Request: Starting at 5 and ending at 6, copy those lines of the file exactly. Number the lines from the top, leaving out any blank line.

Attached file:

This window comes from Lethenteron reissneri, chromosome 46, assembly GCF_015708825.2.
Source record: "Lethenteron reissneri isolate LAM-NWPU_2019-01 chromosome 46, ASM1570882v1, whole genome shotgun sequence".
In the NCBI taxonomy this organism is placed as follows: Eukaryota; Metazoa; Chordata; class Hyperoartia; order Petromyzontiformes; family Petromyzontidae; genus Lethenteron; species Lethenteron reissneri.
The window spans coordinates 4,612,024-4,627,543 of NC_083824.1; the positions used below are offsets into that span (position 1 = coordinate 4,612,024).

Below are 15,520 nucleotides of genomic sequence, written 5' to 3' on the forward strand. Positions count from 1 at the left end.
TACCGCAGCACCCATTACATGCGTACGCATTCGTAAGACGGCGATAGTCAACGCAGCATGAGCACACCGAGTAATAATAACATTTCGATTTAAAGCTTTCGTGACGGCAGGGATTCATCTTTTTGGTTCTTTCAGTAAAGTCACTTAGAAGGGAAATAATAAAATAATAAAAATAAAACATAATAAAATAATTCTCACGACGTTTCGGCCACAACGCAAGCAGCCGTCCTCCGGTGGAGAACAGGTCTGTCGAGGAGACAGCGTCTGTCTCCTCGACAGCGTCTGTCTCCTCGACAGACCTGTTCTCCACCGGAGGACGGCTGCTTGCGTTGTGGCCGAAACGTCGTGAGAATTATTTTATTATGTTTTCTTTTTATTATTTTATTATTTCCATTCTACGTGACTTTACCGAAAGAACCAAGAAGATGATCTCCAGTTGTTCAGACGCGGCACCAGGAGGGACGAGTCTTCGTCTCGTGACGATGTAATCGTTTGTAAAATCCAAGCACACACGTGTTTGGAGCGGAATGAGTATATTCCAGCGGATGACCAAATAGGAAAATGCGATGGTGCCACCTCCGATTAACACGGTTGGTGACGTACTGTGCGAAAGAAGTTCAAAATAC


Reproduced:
Below are 15,520 nucleotides of genomic sequence, written 5' to 3' on the forward strand. Positions count from 1 at the left end.
TACCGCAGCACCCATTACATGCGTACGCATTCGTAAGACGGCGATAGTCAACGCAGCATGAGCACACCGAGTAATAATAACATTTCGATTTAAAGCTTTCGTGACGGCAGGGATTCATCTTTTTGGTTCTTTCAGTAAAGTCACTTAGAAGGGAAATAATAAAATAATAAAAATAAAACATAATAAAATAATTCTCACGACGTTTCGGCCACAACGCAAGCAGCCGTCCTCCGGTGGAGAACAGGTCTGTCGAGGAGACAGCGTCTGTCTCCTCGACAGCGTCTGTCTCCTCGACAGACCTGTTCTCCACCGGAGGACGGCTGCTTGCGTTGTGGCCGAAACGTCGTGAGAATTATTTTATTATGTTTTCTTTTTATTATTTTATTATTTCCATTCTACGTGACTTTACCGAAAGAACCAAGAAGATGATCTCCAGTTGTTCAGACGCGGCACCAGGAGGGACGAGTCTTCGTCTCGTGACGATGTAATCGTTTGTAAAATCCAAGCACACACGTGTTTGGAGCGGAATGAGTATATTCCAGCGGATGACCAAATAGGAAAATGCGATGGTGCCACCTCCGATTAACACGGTTGGTGACGTACTGTGCGAAAGAAGTTCAAAATAC